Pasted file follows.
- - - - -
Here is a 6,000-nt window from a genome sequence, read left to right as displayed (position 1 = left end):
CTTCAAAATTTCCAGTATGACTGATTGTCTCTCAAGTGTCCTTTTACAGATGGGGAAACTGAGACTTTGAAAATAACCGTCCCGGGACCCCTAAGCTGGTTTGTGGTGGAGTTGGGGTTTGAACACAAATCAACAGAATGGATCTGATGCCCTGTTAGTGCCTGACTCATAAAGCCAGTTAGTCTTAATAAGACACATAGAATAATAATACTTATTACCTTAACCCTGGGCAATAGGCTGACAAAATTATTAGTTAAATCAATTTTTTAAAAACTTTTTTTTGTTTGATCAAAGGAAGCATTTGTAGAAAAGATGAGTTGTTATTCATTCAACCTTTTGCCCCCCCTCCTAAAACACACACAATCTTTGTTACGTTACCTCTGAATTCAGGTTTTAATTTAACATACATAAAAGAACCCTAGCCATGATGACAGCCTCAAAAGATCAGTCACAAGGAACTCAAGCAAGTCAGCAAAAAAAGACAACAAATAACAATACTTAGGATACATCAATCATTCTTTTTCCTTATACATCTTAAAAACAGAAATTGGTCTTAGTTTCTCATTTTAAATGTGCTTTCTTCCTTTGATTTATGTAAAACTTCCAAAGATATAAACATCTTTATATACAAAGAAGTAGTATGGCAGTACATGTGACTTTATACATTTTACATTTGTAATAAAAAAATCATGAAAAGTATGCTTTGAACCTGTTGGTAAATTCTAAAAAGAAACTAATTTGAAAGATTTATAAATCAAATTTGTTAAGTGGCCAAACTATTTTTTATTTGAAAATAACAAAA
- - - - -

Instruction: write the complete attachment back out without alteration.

Here is a 6,000-nt window from a genome sequence, read left to right as displayed (position 1 = left end):
CTTCAAAATTTCCAGTATGACTGATTGTCTCTCAAGTGTCCTTTTACAGATGGGGAAACTGAGACTTTGAAAATAACCGTCCCGGGACCCCTAAGCTGGTTTGTGGTGGAGTTGGGGTTTGAACACAAATCAACAGAATGGATCTGATGCCCTGTTAGTGCCTGACTCATAAAGCCAGTTAGTCTTAATAAGACACATAGAATAATAATACTTATTACCTTAACCCTGGGCAATAGGCTGACAAAATTATTAGTTAAATCAATTTTTTAAAAACTTTTTTTTGTTTGATCAAAGGAAGCATTTGTAGAAAAGATGAGTTGTTATTCATTCAACCTTTTGCCCCCCCTCCTAAAACACACACAATCTTTGTTACGTTACCTCTGAATTCAGGTTTTAATTTAACATACATAAAAGAACCCTAGCCATGATGACAGCCTCAAAAGATCAGTCACAAGGAACTCAAGCAAGTCAGCAAAAAAAGACAACAAATAACAATACTTAGGATACATCAATCATTCTTTTTCCTTATACATCTTAAAAACAGAAATTGGTCTTAGTTTCTCATTTTAAATGTGCTTTCTTCCTTTGATTTATGTAAAACTTCCAAAGATATAAACATCTTTATATACAAAGAAGTAGTATGGCAGTACATGTGACTTTATACATTTTACATTTGTAATAAAAAAATCATGAAAAGTATGCTTTGAACCTGTTGGTAAATTCTAAAAAGAAACTAATTTGAAAGATTTATAAATCAAATTTGTTAAGTGGCCAAACTATTTTTTATTTGAAAATAACAAAA